For part (ii) we can argue similarly, after making use of the following useful fact.
Claim
Given \(u\in W^{1,n1}({\mathbb {S}}^{n1};{\mathbb {S}}^{n1})\) of degree one, one can always find a Möbius transformation \(\phi _{\xi _0,\lambda _0}\) of \({\mathbb {S}}^{n1}\) (see (1.2)) so that
Indeed, assume first that \(u\in C^{\infty }({\mathbb {S}}^{n1};{\mathbb {S}}^{n1})\) and has degree one, in particular u is surjective. If , there is nothing to prove. If \(b_u\ne 0\), consider the map \(F:{\mathbb {S}}^{n1}\times [0,1]\mapsto \overline{B_1}\), defined as
The map F is continuous with \(F(\xi ,0)=u(\xi )\) for every \(\xi \in {\mathbb {S}}^{n1}\), i.e., \(F({\mathbb {S}}^{n1},0)=u({\mathbb {S}}^{n1})={\mathbb {S}}^{n1}\), whereas \(F({\mathbb {S}}^{n1},1)=\{b_u\}\). In other words, F is a continuous homotopy between \({\mathbb {S}}^{n1}\) and the point \(b_u\in \overline{B_1}\setminus \{0\}\), and therefore there exists \(\lambda _0\in (0,1)\) such that \(0\in F({\mathbb {S}}^{n1},\lambda _0)\), i.e., there exists also \(\xi _0\in {\mathbb {S}}^{n1}\) such that \(F(\xi _0,\lambda _0)=0\).
In the general case of a map \(u\in W^{1,n1}({\mathbb {S}}^{n1};{\mathbb {S}}^{n1})\) of degree 1, by the approximation property given in [5, Section I.4, Lemma 7], there exists a sequence \((u_j)_{j\in {\mathbb {N}}}\subset C^{\infty }({\mathbb {S}}^{n1};{\mathbb {S}}^{n1})\) with the property that
Up to passing to a nonrelabeled subsequence, we can without loss of generality also suppose that \(u_j\rightarrow u\) and \(\nabla _{T}u_j\rightarrow \nabla _{T}u\) pointwise \({\mathcal {H}}^{n1}\)a.e. on \({\mathbb {S}}^{n1}\). Since the maps \((u_j)_{j\in \mathbb {N}}\) are smooth and surjective, by the previous argument there exist \((\xi _j)_{j\in {\mathbb {N}}}\subset {\mathbb {S}}^{n1}\) and \((\lambda _j)_{j\in {\mathbb {N}}}\subset (0,1]\) so that for every \(j\in {\mathbb {N}}\),
Up to nonrelabeled subsequences, we can suppose further that \(\xi _j\rightarrow \xi _0\in {\mathbb {S}}^{n1}\) and \(\lambda _j\rightarrow \lambda _0 \in [0,1]\), thus \(\phi _{\xi _j,\lambda _j}\rightarrow \phi _{\xi _0,\lambda _0}\) pointwise \({\mathcal {H}}^{n1}\)a.e. on \({\mathbb {S}}^{n1}\), and also weakly in \(W^{1,n1}({\mathbb {S}}^{n1};{\mathbb {S}}^{n1})\).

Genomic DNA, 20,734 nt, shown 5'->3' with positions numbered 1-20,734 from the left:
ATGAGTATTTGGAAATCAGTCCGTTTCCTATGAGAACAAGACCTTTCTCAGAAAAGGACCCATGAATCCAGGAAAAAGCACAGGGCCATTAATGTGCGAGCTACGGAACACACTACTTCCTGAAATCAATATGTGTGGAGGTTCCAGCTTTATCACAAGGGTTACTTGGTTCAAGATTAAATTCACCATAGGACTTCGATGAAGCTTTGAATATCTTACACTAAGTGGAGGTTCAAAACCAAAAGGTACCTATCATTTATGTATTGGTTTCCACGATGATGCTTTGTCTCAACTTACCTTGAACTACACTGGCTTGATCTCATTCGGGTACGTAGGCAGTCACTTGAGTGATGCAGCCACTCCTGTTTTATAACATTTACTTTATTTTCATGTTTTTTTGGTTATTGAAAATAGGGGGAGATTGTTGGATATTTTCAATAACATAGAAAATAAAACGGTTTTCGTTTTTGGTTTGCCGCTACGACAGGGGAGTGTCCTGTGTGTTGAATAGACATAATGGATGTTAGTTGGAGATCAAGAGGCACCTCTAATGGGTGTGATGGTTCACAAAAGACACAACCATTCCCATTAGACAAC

In fact \(\lambda _0\in (0,1]\), i.e., the Möbius transformations \((\phi _{\xi _j,\lambda _j})_{j\in {\mathbb {N}}}\) do not converge to the trivial map \(\phi _{\xi _0,0}(x)\equiv \xi _0\). Indeed, suppose that this was the case. Then \(u_j\circ \phi _{\xi _j,\lambda _j}\rightarrow u(\xi _0)\) pointwise \({\mathcal {H}}^{n1}\)a.e., and \(u_j\circ \phi _{\xi _j,\lambda _j}\equiv 1\), so we could use the Dominated Convergence Theorem and (A.4), to infer that
and derive a contradiction. Having justified that \(\lambda _0\in (0,1]\), what we actually obtain by the Dominated Convergence Theorem and (A.4) is that
Continuing with the proof of Theorem 1.1(ii), we of course have that all the maps given by (1.2) are orientationpreserving conformal diffeomorphisms of \({\mathbb {S}}^{n1}\). Conversely, if \(u\in W^{1,n1}({\mathbb {S}}^{n1};{\mathbb {S}}^{n1})\) is a generalized orientationpreserving conformal map, similarly to (i) we have that \({\mathcal {H}}^{n1}\)a.e. on \({\mathbb {S}}^{n1}\),
or equivalently, in terms of the extrinsic gradient,
By taking the determinant in both sides of (A.6), we get that \({\mathcal {H}}^{n1}\)a.e. on \({\mathbb {S}}^{n1}\),
Precomposing with the Möbius map \(\phi _{\xi _0,\lambda _0}\in Conf_+({\mathbb {S}}^{n1})\) of the previous claim, we have that the map \(\tilde{u}:=u\circ \phi _{\xi _0,\lambda _0}\), whose mean value is 0 by (A.5), is also a generalized orientationpreserving conformal transformation of \({\mathbb {S}}^{n1}\) of degree 1, and therefore by (A.7),
By approximation, the analytic formula for the degree in terms of integration of \((n1)\)forms on \({\mathbb {S}}^{n1}\) holds true for \(\tilde{u}\) as well, i.e.,
We can now use (A.8), Jensen’s inequality, and the sharp Poincare inequality on \({\mathbb {S}}^{n1}\) (C.5), to obtain the chain of inequalities